By Jennifer Levin, Laurence Librarian
The beginning of a new year is a wonderful invitation for us to continue to explore the avenues of learning about ourselves, the world, and how we all fit into the entire mixture. As you know, the Jacobson Library offers not only books for children, but books for parents as well. Below are some thought-provoking titles that we recently added to our collection. Stop on by and check them out!
So You Want to Talk About Race, By Ljeoma Oluo
This title offers a contemporary, accessible take on the racial landscape in America. Oluo's book is perfectly positioned to bridge the gap between the races while at the same time, answering questions readers don't dare ask, and explains the concepts that continue to elude everyday Americans.
The Person You Mean to Be: How Good People Fight Bias, By Dolly Chugh
Many of us believe in equality, diversity, and inclusion, but how do we stand up for those values in our turbulent world? Chugh reveals the surprising causes of inequality, and offers practical tools to respectfully and effectively talk politics with family, to be a better colleague to people who don't look like you, and to avoid being a well-intentioned barrier to equality. Being the person we mean to be starts with a look at ourselves.
When the Cousins Came, By Katie Yamasaki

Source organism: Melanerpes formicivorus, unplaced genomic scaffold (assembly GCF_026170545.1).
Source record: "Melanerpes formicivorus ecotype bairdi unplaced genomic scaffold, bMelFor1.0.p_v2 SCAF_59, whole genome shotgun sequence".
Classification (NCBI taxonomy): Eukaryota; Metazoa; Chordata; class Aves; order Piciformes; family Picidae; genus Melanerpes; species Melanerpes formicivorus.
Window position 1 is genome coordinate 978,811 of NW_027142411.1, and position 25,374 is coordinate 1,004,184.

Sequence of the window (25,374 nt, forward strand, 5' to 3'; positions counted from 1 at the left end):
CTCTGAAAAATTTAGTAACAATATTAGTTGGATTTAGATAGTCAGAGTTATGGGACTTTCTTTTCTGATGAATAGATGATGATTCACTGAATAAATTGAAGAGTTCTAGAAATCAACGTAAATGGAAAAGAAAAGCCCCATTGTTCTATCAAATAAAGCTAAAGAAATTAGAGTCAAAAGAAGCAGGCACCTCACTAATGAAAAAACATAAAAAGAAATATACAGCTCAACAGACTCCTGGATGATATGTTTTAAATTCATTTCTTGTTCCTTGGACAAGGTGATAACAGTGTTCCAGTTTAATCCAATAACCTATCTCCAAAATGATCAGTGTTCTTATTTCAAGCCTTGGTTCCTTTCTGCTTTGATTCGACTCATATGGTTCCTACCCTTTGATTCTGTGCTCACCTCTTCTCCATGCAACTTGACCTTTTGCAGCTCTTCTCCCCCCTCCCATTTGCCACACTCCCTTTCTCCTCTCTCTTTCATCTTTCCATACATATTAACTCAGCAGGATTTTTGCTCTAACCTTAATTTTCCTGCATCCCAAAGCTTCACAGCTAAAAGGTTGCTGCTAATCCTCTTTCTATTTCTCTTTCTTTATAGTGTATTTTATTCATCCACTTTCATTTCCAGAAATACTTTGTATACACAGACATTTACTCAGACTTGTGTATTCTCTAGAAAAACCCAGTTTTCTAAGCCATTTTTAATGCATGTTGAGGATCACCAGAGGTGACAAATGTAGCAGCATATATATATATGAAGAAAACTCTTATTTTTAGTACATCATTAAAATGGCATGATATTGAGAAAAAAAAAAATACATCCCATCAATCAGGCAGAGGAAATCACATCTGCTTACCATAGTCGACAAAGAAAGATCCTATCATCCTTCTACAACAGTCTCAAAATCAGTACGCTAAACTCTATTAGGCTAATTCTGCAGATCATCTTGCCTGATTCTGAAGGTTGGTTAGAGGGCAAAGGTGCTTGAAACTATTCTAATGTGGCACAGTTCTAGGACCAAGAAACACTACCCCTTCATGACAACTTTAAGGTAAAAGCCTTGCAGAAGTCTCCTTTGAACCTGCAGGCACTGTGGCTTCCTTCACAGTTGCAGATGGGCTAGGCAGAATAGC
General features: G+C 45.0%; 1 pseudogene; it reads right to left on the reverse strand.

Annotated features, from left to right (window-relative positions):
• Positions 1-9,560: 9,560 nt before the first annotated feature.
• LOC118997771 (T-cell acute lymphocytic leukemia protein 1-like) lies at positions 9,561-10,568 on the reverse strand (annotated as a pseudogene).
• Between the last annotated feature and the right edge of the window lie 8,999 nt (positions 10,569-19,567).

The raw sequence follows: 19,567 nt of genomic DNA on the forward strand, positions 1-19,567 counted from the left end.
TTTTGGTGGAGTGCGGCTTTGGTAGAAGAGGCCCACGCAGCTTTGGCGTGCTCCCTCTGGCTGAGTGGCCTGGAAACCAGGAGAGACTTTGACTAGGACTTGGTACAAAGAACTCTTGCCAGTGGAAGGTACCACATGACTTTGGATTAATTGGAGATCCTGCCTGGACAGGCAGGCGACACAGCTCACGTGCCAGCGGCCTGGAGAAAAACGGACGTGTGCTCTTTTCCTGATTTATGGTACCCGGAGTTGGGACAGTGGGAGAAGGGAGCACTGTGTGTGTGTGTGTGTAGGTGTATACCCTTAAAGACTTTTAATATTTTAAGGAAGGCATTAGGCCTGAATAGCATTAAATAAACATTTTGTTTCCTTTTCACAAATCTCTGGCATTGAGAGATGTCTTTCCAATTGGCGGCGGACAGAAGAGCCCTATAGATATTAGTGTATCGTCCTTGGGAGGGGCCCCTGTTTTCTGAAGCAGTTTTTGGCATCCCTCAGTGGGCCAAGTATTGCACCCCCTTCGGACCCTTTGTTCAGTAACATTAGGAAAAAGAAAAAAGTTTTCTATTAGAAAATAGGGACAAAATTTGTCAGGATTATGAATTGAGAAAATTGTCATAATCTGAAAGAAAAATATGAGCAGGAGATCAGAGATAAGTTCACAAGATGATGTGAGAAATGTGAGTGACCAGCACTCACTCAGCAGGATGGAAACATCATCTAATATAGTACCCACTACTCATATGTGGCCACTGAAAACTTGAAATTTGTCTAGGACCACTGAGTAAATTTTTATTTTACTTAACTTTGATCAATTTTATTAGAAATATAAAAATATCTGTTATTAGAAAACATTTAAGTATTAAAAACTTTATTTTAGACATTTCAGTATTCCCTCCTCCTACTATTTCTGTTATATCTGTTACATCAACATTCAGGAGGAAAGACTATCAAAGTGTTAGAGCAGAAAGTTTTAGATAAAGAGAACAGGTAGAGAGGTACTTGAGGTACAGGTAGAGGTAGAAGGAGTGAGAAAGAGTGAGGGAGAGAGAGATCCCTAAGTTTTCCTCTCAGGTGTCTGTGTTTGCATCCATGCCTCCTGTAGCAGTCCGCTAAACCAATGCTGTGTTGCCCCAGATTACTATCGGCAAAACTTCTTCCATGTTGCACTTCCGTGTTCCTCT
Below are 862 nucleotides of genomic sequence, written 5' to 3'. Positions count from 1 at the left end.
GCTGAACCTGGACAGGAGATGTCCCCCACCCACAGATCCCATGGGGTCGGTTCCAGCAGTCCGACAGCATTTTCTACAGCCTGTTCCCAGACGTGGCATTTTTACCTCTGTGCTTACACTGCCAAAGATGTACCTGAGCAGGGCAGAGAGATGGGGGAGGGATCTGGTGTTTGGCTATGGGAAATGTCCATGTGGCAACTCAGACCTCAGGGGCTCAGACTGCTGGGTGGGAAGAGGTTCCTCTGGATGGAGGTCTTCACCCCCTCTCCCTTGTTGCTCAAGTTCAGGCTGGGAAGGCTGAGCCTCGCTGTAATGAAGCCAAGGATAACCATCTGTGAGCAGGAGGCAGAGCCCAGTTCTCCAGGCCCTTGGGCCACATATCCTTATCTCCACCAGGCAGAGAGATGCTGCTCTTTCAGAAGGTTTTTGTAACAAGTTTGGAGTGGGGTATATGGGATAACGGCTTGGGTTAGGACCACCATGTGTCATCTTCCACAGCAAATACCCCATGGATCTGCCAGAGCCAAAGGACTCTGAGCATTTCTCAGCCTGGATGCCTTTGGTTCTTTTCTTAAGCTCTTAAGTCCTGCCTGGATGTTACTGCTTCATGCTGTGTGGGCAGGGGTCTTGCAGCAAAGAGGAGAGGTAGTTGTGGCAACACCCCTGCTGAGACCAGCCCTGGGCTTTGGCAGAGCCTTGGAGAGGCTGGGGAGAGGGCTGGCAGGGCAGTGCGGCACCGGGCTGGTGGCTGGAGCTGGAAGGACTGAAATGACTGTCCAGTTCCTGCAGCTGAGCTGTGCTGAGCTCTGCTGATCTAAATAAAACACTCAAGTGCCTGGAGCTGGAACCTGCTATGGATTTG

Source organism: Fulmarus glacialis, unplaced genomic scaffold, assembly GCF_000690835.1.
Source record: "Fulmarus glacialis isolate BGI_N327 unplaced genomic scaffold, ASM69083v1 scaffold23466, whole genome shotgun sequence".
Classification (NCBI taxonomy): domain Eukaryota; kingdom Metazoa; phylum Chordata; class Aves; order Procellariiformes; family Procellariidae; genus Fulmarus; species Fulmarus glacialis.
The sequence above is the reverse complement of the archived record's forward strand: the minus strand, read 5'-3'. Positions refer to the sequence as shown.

Lila is excited for her cousins to visit. But when the cousins arrive, everything's wrong. Inspired by the author's own large, diverse family, When the Cousins Came is a sensitive story about insecurity, hosting, and friendship. Yamasaki's tale reminds children that negative thoughts and anxiety over exclusion don't always translate to reality, and that even when plans go wrong, you can still have a good time together.
Separate is Never Equal: Sylvia Mendez and her Family's Fight for Desegregation, By Duncan Tonatiuh
Almost 10 years before Brown vs. Board of Education, Sylvia Mendez and her parents helped end school segregation in California. An American citizen of Mexican and Puerto Rican heritage who spoke and wrote perfect English, Mendez was denied enrollment to a "Whites only" school. Their success eventually brought an end to the era of segregated education in California.